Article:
Useful for saving into cash and stocks and shares, the tax-free status of ISAs means that they should be most people's first port of call when looking for savings products.
ISAs are a tax-efficient way of saving into cash and stocks and shares. They should be most people’s first port of call when looking for savings products. They were launched by the government to encourage people to save for the future and followed on from PEPs (stocks and shares) and TESSAs (cash).
If you save cash, ISAs let you save without paying any income tax. For every £1 of interest you earn on your savings, instead of the taxman pocketing 20p of income tax (if you’re a basic rate tax payer), you get to keep it all. The benefits are greater the higher the rate of tax you pay.
If you invest your ISA in shares, you don’t pay any personal tax on any income received or increase on the value of your investment. You also have no liability for Capital Gains Tax. There is a small (currently 10%) amount of withholding tax which cannot be reclaimed by the fund manager. This is the same as in pension funds. The tax benefits of equity ISAs are greater the higher the rate of income tax you pay. If you invest in equities outside an ISA, and are a higher rate or additional rate tax payer, you would pay 32.5% or 37.5% tax on your dividend income.
For every tax year- which runs from 6th April one year to 5th April the next year you are only allowed to invest a certain amount in an ISA. This is known as your annual ISA allowance.
In July 2014, new rules on ISAs were introduced. Every adult in the UK can now save up to £15,000 in cash or equity ISAs. This is a massive increase from the previous £5,940 cash limit and £11,880 equity limit. You can also choose to invest the whole £15,000 in cash or in shares, or hold both in whatever ratio you like.
Just like normal savings accounts, there’s a variety of cash ISAs available, such as instant access, fixed rate and accounts with base rate guarantees, so you need to decide what best fits your circumstances. If you have invested the former full amount in your cash ISA ,£5940, for the tax year commencing April 2014, from July 2014 to 5th April 2015, you can, in principle, add funds up to the new limit, £15,000, minus any amount you choose to invest in shares. However, you need to make sure that your ISA provider allows additional deposits. If you have a fixed rate ISA, this may not be possible. In that case, you should consider opening a new ISA for the remainder of your ISA allowance.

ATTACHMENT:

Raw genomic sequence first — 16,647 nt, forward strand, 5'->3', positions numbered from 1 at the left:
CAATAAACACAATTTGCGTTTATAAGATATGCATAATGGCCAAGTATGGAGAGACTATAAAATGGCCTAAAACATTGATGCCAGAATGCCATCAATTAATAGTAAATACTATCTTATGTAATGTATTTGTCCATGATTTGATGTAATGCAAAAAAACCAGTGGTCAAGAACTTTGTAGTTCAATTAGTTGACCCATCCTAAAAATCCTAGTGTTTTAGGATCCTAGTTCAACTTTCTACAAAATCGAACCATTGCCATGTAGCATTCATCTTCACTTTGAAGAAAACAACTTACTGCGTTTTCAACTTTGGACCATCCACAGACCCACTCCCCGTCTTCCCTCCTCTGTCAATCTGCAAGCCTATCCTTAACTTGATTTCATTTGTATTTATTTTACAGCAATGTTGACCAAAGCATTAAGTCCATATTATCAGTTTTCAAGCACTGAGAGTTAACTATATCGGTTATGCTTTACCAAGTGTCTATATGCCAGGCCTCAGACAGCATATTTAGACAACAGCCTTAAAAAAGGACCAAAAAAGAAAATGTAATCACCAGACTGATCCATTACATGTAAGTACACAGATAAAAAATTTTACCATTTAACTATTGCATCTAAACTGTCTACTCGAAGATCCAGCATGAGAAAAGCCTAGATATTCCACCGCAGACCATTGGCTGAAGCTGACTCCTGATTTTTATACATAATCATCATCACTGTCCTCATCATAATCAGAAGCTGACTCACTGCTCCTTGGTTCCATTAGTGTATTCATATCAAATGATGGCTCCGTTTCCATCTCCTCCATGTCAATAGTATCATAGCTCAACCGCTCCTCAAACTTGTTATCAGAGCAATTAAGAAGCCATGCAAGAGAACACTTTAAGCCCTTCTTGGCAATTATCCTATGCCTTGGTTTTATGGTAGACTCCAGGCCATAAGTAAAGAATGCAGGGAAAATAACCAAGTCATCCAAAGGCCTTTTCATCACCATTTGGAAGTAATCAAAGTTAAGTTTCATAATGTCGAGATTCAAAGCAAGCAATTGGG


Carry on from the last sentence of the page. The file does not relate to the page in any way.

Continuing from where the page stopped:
Share in individual companies can be placed inside what’s called a self-select ISA, which is usually managed by stockbrokers. These can be a useful wrapper for shares acquired through a company share scheme.
However, a more common use of the ISA equity allowance is for collective investment vehicles such as unit or investment trusts. These are pooled investments where a fund manager picks a selection of shares and the value of the investment depends on the collective performance of the shares chosen.
In principle, you can transfer funds from one ISA to another. This can be useful as some old cash ISAs may have low interest rates. As long as they are transferred properly, you will not lose that year’s ISA allowance. Your ISA manager will normally manage this transfer. However, it is vital that you check that transferring the funds are within the account’s rules. You may also have to pay a penalty for withdrawing funds within a particular timescale. You have to work out whether you’d be better off paying the penalty and getting a better interest rate. Your financial adviser will be able to assist you with this.
Providing the rules of your particular scheme allow, you can have instant access to your funds. However, once the money is withdrawn it cannot be returned into the ISA. If you have invested the full allowance in a tax year and the withdraw funds within that same tax year, you will not be able to contribute any more to your ISA during that tax year.
ISAs are not a pension product, but they can be a useful complement to a pension, either as income (for which there is no further personal tax to pay), or for drawdown of capital at a faster rate than that permitted in a pension. They can also be used as the vehicle to build up capital to repay mortgage debt in an interest-only mortgage. However, we would recommend you take advice if you wish to do this, as you have to ensure that your savings vehicle complies with the latest rules your mortgage company sets.
If you have any unused ISA allowance left at the end of 5th April, you cannot rollover this allowance to add to your next year’s allowance. It is lost for good.
Cash held in ISAs are subject to the government guarantee to repay the first £85,000 in the event of an institution going bust. If you have more than this (including cash ISAs, current accounts and deposit accounts), you will only get the first £85,000 back if the institution goes bust. For complete peace of mind, don’t put more than £85,000 in one institution. Don’t forget, that different brands may, in fact, be actually in the same institution. For example, currently Halifax and Bank of Scotland brands are all part of Lloyds. You need to find out whether your accounts held at different brands of bank or building society are definitely separate financial entities.
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